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5 places you must visit on the new Bonnie Prince Charlie Trail

After the success of the TV series Outlander, a Bonnie Prince Charlie trail has been created, celebrating the key Jacobite locations around Scotland. Here are five you shouldn't miss

Glenfinnan monument in Loch Shiel (Dreamstime)

1: National Museum of Scotland

Bonnie Prince Charles by William Mosman, around 1700 (Public Domain)
Bonnie Prince Charles by William Mosman, around 1700 (Public Domain)

Incorporating the collections of the former National Museum of Antiquities of Scotland and the Royal Museum, the National Museum of Scotland in Edinburgh is a treasure trove of important artefacts from Scottish history and culture, as well as science, technology and natural history.

From June 23 to November 12 this year, the museum will host the biggest exhibition on Bonnie Prince Charlie and the Jacobites in more than 70 years. More than 300 spectacular objects will be on display, including paintings, costumes, jewellery, documents, weapons and glassware. You'll also see Charlie’s shield, sword and his travelling canteen, bringing to life this turbulent period of European history, when the Jacobites tried to put Charlie on the throne and remove the Hanoverian ‘usurper’ George II.



2: Doune Castle, Stirling

Doune Castle is a medieval stronghold near the village of Doune, just on the outskirts of Stirling in central Scotland. It is situated on a wooded bend where the Ardoch Burn flows into the River Teith and was occupied by government troops during 1689 and 1715 before being taken by the Jacobites in 1745.

The castle is a principal filming location for Outlander, appearing in the series as Castle Leoch. 

Monty Python fans will recognise it, too. It was the home of the belligerent French knights in Monty Python and The Holy Grail. Stand on the ramparts and bellow “Your mother was a hamster and your father smelt of elderberries.” You know you want to.



3: Palace of Holyroodhouse

Palace of Holyroodhouse (Dreamstime)

Palace of Holyroodhouse (Dreamstime)

The Queen’s official residence in Scotland, the Palace of Holyroodhouse (or Holyrood House, as it is commonly known) acted as Charlie’s headquarters for six weeks when the Jacobite army took Scotland’s capital city in September 1745. Situated at the bottom of the Royal Mile, it was to be a symbol of his attempt to recapture his kingdom.

Bonnie Prince Charlie occupied the elegant apartments of the Duke of Hamilton, in the north-west tower of the Palace, and held a daily council meeting in his drawing room. He also performed the ancient royal practice of ‘Touching for the King’s Evil’ in the Great Gallery, when a young child suffering from a skin disease (scrofula) was brought in to be healed.

As part of the Bonnie Prince Charles Trail, visitors are invited to visit the Palace of Holyroodhouse to explore the locations for themselves.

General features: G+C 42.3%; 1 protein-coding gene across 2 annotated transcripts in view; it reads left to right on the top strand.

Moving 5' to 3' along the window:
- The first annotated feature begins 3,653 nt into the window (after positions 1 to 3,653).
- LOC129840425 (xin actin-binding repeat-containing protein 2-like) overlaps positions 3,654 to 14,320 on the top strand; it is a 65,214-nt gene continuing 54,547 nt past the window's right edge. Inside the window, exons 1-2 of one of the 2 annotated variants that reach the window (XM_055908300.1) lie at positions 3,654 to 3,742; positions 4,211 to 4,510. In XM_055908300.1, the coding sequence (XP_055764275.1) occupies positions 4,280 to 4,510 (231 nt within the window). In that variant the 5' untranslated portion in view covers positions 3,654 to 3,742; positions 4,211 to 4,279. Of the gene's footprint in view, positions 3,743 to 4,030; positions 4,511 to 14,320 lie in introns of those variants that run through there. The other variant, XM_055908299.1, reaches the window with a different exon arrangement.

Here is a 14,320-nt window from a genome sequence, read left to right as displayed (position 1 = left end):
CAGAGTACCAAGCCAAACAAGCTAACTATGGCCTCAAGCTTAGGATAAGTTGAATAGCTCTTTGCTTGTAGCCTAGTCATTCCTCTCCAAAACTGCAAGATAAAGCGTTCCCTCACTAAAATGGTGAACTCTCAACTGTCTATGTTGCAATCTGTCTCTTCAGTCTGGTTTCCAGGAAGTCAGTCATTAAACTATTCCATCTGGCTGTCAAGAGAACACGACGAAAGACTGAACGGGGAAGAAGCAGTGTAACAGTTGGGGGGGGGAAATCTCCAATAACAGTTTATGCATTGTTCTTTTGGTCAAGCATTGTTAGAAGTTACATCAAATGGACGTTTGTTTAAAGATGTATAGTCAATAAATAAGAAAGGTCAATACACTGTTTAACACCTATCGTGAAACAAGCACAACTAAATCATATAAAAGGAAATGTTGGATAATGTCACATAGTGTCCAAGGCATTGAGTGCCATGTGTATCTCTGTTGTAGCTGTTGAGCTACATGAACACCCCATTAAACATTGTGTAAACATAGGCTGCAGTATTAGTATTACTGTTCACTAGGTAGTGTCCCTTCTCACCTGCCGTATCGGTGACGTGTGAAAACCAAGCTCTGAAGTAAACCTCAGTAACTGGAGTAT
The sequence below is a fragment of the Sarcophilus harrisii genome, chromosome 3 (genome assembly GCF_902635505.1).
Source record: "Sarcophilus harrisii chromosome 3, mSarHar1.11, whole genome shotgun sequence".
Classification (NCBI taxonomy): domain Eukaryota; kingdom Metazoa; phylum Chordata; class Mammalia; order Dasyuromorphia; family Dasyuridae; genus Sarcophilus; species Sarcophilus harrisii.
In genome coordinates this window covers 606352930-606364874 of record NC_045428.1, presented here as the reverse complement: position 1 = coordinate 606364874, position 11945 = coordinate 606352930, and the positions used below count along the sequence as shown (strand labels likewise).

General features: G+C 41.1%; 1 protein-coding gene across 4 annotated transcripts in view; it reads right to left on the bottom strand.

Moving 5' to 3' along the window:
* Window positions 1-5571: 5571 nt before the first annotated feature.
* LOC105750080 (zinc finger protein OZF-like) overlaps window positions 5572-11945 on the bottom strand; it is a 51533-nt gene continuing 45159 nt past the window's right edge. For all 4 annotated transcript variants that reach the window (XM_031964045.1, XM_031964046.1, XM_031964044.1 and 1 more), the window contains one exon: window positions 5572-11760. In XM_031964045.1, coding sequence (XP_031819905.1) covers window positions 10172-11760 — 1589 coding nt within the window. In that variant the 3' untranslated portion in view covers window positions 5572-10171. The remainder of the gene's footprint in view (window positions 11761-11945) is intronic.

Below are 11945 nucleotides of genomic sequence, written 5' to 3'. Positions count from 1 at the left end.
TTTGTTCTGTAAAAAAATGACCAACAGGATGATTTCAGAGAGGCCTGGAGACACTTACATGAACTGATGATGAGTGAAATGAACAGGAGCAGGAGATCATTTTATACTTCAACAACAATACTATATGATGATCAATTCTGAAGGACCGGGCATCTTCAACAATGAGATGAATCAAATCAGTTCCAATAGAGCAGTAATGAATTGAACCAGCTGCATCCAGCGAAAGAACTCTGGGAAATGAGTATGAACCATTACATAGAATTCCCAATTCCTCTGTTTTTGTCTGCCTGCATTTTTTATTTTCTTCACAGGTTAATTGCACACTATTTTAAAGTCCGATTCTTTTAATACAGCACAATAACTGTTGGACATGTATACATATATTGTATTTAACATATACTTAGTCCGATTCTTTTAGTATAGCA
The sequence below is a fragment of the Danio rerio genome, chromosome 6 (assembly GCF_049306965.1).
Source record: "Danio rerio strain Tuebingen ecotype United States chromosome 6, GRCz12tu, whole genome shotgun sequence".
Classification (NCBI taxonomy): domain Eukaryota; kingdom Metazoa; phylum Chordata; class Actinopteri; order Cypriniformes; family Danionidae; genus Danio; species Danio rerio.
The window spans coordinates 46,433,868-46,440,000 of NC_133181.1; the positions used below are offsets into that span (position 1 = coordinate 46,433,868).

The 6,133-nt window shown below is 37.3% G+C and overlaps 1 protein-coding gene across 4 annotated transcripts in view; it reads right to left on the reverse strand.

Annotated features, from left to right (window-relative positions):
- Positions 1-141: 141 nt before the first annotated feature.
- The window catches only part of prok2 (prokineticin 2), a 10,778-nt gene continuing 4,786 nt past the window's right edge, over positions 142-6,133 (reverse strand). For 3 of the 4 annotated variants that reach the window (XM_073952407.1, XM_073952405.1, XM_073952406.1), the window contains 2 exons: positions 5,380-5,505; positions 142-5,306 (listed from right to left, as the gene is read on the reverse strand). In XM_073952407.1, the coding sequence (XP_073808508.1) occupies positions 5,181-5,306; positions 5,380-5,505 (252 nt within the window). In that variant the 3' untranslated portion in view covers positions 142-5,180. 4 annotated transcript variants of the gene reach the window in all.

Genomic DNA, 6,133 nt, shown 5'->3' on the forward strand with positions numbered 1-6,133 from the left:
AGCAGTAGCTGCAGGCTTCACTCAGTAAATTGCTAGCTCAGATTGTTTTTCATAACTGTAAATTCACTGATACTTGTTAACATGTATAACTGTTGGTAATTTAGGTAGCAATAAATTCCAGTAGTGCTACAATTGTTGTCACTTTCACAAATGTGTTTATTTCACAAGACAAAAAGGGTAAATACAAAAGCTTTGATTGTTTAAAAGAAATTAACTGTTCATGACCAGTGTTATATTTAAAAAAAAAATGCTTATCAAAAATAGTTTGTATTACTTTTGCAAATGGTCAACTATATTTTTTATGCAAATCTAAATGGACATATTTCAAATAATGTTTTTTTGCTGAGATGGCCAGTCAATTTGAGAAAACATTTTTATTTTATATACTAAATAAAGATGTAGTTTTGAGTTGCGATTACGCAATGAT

4: Glenfinnan Monument, Highlands

Glenfinnan monument in Loch Shiel
Glenfinnan monument in Loch Shiel (Dreamstime)

Glenfinnan is a hamlet in the Highlands of Scotland. It was here that Bonnie Prince Charlie came ashore on August 19, 1745, and raised the Stuart standard, beginning the final Jacobite Rising that would end at Culloden. An army of 1,500 rallied to join Bonnie Prince Charlie here and they marched as far south as Derby before the retreat began that would seal their fate.

In 1815, an 18m-high monument was built on the spot to commemorate the clansmen who gave their lives to the Jacobite cause. The stone column is topped by a lone, kilted highlander and houses a modern exhibition that tells the story of Bonnie Prince Charlie and the 1745 Jacobite Rising. The Glenfinnan viaduct, used by the Hogwarts Express in the Harry Potter films, is a short hike away.



5: Culloden Battlefield, Highlands

Clan graves on Culloden Moor (Dreamstime)
Clan graves on Culloden Moor (Dreamstime)

The site of one of the bloody last battle of the Jacobite Uprising, this windswept moor on the outskirts of Inverness is one of the most poignant and moving places on the Bonnie Prince Charlie Trail. It was here that the Jacobite supporters gathered to fight the Duke of Cumberland's government troops, the last pitched battle on British soil. In less than an hour around 1,500 men were slain. Over 1,000 of them were Jacobites.

Culloden Visitor Centre, which stands beside the battlefield, features interactive displays that reveal the background to the conflict. Using 360-degree immersion theatre, the multi award-winning attraction takes visitors back to one of the bloodiest periods in Scottish history. It features artefacts from both sides of the battle, including weapons, clothing, miniatures and coins.



This article was supported by the Bonnie Prince Charlie and the Jacobites Trail, but it is independent and impartial, just like all Wanderlust editorial.  

You can discover 26 of Scotland’s famous Jacobite sites, some of the country’s best historic places and a major exhibition at the National Museum of Scotland all in one accessible trail. Visit jacobitetrail.co.uk for more details.


Main image: Glenfinnan monument in Loch Shiel (Dreamstime)

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